Updated: National Philharmonic To Remain Open at Strathmore

Updated: National Philharmonic To Remain Open at Strathmore

President said orchestra raised more than $150,000 in fundraising campaign

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National-Philharmonic

Photo via National Philharmonic

This story was updated at 10:15 a.m. Wednesday: One week after announcing a final fundraising push to save its organization, The National Philharmonic announced late Tuesday night it will return to Strathmore for its 2019-20 concert season.

The National Philharmonic, the county’s largest classical music orchestra, received more than 400 donations through an online fundraising page, totaling more than $200,000, according to National Philharmonic Board of Directors Chairman Todd Eskelsen.

Earlier this month, National Philharmonic announced it would be closing after 14 years of performances at the Music Center at Strathmore, citing several years of financial issues. A week later, orchestra leaders launched the last-ditch fundraising campaign.

“We are gratified that people have such a strong attachment to National Philharmonic,” Eskelsen said in an interview. “We’re gratified to see people are energized and focused on saving National Philharmonic, and hopefully this is the beginning of financial stability.”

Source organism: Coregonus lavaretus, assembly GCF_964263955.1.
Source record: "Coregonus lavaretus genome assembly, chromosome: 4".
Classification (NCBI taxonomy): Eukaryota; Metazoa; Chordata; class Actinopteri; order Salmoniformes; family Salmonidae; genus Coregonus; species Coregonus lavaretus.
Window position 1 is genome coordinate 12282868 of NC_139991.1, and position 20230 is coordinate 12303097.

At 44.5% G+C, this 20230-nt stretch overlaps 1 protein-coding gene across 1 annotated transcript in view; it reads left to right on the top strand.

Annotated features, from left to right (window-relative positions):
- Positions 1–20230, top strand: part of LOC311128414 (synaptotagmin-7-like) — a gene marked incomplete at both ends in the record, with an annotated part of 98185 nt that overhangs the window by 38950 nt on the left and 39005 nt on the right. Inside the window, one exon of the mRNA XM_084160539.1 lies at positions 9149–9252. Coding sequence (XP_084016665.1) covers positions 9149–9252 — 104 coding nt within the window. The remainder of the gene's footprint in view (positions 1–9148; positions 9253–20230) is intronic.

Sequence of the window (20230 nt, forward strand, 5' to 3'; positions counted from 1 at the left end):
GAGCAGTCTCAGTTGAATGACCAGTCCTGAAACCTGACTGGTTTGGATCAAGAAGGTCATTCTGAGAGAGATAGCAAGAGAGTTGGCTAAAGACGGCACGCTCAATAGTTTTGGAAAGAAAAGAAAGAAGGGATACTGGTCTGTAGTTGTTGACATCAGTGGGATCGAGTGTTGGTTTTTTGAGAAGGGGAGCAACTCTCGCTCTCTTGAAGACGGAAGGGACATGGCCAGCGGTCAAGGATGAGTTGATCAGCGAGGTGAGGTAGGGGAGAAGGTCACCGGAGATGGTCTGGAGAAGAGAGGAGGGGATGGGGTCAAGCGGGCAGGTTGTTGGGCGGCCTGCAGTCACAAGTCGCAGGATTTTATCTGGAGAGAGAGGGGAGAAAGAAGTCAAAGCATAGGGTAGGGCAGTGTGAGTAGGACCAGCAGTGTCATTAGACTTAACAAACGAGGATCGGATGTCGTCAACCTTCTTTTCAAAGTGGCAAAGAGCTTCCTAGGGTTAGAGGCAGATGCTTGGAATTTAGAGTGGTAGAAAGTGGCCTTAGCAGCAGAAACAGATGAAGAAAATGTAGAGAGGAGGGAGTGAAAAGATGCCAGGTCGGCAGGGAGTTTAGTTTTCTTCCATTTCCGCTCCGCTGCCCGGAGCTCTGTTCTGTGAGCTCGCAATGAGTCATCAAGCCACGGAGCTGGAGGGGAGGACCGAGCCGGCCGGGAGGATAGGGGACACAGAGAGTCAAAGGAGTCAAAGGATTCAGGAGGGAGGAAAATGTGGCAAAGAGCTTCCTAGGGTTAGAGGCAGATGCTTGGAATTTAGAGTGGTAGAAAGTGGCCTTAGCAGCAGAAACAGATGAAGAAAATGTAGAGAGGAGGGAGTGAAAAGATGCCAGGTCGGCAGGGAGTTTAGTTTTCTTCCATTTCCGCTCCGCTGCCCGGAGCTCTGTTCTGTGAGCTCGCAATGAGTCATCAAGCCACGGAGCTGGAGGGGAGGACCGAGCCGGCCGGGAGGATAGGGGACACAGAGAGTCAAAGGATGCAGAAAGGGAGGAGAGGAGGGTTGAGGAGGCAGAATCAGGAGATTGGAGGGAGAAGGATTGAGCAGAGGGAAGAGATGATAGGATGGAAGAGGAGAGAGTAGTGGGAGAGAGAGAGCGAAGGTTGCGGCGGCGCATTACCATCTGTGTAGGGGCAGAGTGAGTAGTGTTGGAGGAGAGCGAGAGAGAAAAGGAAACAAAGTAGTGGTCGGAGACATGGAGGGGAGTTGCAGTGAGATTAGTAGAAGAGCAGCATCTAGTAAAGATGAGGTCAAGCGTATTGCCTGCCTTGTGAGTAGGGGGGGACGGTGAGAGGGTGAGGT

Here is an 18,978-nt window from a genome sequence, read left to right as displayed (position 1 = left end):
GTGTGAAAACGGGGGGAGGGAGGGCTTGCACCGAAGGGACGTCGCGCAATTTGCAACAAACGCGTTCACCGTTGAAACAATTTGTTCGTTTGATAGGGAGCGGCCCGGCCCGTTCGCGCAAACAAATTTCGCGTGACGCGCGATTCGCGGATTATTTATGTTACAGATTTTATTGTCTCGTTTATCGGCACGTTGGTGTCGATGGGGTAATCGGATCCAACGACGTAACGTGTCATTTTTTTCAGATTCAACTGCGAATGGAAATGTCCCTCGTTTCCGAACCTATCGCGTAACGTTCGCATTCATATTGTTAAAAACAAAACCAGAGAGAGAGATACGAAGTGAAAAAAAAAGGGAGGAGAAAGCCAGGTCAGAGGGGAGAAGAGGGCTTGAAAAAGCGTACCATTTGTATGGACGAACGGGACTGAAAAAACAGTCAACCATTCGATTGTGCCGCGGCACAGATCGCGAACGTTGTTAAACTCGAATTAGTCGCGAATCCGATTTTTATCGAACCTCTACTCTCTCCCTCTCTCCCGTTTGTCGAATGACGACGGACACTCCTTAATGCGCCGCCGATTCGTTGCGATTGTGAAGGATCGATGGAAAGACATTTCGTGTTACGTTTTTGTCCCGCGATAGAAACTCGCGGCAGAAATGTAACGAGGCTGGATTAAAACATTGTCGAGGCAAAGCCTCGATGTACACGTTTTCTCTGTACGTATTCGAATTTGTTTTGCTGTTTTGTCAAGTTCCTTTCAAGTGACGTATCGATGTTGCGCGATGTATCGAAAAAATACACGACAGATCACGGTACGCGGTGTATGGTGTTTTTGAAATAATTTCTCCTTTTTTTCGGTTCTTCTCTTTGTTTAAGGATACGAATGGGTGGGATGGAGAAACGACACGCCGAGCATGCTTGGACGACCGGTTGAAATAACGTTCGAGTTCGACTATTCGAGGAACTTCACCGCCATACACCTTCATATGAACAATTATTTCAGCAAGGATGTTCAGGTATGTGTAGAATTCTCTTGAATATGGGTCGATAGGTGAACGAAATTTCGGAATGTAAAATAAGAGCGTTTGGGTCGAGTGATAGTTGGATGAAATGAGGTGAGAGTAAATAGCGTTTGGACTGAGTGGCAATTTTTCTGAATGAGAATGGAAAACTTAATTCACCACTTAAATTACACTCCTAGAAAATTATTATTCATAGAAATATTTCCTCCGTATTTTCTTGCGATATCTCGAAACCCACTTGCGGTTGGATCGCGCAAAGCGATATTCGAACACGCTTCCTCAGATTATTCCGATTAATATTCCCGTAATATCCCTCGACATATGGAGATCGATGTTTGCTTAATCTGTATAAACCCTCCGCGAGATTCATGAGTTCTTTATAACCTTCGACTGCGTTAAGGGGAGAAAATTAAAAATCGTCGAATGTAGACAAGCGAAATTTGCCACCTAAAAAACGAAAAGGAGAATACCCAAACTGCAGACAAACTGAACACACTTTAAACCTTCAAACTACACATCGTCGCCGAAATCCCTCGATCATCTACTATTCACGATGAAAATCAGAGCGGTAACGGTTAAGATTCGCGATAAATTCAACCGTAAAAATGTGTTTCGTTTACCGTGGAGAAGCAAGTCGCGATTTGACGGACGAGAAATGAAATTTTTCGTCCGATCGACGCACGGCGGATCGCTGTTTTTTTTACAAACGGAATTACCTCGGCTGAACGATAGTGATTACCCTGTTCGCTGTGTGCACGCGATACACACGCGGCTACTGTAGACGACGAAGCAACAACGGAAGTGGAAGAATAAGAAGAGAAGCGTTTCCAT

National Philharmonic board members are still considering a proposal from local businessman Jim Kelly who has offered to provide more than $500,000 in financial assistance, but only if the organization appoints Kelly as president and removes Eskelsen as board chair.

Eskelsen said he expects a decision by the end of next week.

“We’re trying to act in the best interests of National Philharmonic, and we’re disappointed about some of the other things that have been said and the way in which Jim conducted his presentation,” Eskelsen said. “There are cooperative ways to do it rather than the way he did, but now we have an obligation to consider it.”

When reached for comment Wednesday, Kelly indicated his offer is still on the table, despite National Philharmonic’s successful fundraising campaign.

“National Philharmonic’s fundraising is not enough to stabilize it, but it will certainly help under new management,” Kelly said, declining further comment.

Before announcing its impending closure, National Philharmonic had 14 shows canceled for its upcoming season, which begins in September. Eskelsen said he hopes musicians and staff who were laid off earlier this month will return.

Strathmore officials could not be reached for comment Wednesday morning.

National Philharmonic President Leanne Ferfolia wrote in a news release that she is “immensely grateful for the tremendous response from the community,” allowing The National Philharmonic to remain open.

Caitlynn Peetz can be reached at caitlynn.peetz@bethesdamagazine.com

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